The 10YFP Programme on Sustainable Tourism including Eco-Tourism was launched on 5 November 2014 at the World Responsible Tourism Day during the World Travel Market in London. The programme is led by the World Tourism Organization (UNWTO), with the Governments of France, Korea and Morocco serving as Co-Leads.
With more than 100 partners around the globe and encouraging efficient collaboration among stakeholders, the Sustainable Tourism Programme will be an important contributor to the mainstreaming of sustainable consumption and production patterns in the tourism sector.
The Lead and Co-Leads are advised by a 22-member Multi Stakeholder Advisory Committee (MAC) comprising representatives of governmental institutions, non-governmental organisations, private sector businesses, intergovernmental organisations, national cleaner production centres as well as academia and UN agencies.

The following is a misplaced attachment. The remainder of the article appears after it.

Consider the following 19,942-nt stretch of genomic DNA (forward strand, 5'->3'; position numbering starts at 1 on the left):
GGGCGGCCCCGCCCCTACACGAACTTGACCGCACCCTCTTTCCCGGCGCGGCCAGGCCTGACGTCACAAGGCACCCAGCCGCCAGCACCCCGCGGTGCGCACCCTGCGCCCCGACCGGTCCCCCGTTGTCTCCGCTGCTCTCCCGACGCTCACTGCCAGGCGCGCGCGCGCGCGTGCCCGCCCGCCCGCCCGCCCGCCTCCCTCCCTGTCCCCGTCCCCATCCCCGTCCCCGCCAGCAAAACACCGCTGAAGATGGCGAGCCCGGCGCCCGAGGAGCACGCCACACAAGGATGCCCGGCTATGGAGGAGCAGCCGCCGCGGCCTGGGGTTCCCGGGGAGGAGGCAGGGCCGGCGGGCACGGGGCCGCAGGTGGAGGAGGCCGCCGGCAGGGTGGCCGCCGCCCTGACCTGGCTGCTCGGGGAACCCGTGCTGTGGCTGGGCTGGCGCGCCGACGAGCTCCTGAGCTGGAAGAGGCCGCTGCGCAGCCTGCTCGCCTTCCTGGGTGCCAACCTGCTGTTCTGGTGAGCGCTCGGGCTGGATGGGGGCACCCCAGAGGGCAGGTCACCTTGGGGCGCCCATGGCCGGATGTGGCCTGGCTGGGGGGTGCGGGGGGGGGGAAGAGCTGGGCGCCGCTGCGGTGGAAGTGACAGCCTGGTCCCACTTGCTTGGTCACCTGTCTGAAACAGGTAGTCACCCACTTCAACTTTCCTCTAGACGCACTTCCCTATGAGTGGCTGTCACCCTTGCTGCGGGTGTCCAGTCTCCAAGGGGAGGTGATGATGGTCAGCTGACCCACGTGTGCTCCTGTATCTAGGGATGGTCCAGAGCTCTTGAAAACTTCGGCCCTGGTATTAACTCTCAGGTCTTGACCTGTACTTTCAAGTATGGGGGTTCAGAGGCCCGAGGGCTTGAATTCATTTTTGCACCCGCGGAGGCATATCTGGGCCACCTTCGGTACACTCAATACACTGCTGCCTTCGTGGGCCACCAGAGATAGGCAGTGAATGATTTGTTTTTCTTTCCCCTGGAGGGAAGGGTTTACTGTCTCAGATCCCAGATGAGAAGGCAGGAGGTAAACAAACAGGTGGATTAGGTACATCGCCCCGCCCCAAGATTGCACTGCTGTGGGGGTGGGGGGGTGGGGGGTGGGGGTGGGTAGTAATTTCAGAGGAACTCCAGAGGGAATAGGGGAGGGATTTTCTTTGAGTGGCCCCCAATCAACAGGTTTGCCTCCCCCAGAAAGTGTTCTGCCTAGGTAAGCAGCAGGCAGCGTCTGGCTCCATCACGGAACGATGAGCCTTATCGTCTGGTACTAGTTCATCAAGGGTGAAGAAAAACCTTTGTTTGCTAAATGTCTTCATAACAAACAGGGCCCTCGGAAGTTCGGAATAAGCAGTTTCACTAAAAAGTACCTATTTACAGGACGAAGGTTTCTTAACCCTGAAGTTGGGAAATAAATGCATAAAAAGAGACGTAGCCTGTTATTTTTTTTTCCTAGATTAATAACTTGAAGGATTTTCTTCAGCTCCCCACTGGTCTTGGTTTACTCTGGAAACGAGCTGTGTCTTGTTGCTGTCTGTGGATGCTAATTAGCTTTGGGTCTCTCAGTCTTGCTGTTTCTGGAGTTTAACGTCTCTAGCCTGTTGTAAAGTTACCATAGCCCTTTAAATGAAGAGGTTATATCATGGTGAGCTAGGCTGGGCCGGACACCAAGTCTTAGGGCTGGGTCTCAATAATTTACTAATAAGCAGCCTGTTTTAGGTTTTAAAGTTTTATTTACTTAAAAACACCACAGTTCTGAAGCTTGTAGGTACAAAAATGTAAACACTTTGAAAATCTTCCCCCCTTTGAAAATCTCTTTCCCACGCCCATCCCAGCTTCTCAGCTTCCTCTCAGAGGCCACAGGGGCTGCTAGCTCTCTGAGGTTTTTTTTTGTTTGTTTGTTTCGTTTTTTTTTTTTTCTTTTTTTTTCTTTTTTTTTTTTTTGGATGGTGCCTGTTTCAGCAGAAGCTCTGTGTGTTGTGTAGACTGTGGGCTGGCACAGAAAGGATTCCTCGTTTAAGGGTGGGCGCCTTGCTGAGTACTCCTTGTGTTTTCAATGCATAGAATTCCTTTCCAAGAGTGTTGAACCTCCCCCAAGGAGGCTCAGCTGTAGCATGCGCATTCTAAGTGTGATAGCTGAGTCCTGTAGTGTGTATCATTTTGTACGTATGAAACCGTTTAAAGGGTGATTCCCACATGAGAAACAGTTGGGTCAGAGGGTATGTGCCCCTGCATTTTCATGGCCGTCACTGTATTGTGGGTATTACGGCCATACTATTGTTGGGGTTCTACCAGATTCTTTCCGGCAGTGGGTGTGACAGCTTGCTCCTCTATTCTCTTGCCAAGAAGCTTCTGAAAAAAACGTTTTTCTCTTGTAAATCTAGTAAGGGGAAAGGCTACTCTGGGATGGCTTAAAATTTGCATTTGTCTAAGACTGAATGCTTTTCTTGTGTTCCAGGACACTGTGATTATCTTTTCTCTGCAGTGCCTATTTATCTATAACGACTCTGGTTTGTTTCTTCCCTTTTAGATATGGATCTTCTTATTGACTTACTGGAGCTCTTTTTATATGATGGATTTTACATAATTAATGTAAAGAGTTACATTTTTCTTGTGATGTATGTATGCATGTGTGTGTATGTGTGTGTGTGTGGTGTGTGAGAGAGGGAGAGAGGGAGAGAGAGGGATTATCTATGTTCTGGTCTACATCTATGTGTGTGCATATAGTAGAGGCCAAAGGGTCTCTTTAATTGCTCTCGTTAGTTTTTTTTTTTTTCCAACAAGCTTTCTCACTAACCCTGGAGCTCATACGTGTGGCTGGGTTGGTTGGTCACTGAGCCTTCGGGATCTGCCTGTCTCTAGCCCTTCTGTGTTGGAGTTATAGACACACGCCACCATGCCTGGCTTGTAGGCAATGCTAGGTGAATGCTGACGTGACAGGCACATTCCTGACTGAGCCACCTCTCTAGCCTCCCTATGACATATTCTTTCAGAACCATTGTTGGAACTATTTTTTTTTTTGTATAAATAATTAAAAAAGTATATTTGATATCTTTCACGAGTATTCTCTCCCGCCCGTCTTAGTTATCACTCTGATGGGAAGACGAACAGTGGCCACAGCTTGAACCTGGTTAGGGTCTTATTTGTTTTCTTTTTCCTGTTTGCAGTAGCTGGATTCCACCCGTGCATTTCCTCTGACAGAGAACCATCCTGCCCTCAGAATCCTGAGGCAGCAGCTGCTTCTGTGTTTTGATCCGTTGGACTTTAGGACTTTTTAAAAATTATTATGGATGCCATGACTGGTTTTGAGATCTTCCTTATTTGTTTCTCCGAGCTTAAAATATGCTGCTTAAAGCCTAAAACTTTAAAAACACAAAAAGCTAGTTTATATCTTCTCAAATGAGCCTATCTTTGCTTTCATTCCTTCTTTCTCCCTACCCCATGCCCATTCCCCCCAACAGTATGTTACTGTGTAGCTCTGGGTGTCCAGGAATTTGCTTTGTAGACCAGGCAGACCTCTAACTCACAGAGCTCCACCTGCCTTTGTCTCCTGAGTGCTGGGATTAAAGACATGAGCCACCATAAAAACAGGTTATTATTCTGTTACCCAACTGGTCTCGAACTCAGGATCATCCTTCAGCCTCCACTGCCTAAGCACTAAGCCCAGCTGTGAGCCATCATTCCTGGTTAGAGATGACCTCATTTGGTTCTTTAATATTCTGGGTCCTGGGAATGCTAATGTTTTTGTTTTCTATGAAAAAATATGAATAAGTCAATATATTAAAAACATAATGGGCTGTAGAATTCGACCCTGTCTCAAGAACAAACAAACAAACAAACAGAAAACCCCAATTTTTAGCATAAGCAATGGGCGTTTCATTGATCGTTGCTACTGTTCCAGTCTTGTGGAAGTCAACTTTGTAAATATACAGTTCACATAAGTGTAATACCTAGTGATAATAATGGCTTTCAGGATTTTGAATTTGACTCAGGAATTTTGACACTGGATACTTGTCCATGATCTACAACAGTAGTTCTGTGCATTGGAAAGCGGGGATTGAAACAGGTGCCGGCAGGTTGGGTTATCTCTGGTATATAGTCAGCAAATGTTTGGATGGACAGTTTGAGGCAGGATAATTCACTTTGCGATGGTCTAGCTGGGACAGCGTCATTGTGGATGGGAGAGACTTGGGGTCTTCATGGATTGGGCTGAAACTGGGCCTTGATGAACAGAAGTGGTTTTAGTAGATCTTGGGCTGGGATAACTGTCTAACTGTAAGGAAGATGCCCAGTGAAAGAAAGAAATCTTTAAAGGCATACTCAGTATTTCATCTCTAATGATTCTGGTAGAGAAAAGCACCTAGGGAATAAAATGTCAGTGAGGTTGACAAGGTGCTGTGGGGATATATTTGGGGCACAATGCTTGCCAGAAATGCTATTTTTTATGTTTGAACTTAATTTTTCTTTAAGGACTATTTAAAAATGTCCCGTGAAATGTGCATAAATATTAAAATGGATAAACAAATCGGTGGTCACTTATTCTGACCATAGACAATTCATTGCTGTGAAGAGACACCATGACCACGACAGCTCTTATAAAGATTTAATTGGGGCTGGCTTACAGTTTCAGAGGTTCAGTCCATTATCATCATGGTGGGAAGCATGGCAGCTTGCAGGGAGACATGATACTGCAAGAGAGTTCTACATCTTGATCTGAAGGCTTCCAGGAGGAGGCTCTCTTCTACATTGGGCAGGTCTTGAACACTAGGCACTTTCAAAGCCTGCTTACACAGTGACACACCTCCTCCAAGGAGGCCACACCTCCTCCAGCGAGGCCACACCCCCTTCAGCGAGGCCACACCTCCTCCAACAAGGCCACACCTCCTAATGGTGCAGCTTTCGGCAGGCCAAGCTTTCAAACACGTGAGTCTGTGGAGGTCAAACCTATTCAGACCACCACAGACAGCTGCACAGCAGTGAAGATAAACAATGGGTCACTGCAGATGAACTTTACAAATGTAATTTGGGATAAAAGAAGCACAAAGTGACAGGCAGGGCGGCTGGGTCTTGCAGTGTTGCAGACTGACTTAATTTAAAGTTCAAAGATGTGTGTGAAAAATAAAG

Sustainable Lifestyles and Education
The 10YFP Programme on Sustainable Lifestyles and Education (SLE) was launched at the UNESCO World Conference on Education for Sustainable Development in Nagoya, Japan on 11 November 2014. The SLE programme is supported by three co-leads: the Ministry of Environment of Japan, the Swedish government and the World Wide Fund for Nature (WWF).
It aims to identify and build on opportunities to promote sustainable lifestyles for an effective and inclusive shift towards sustainability.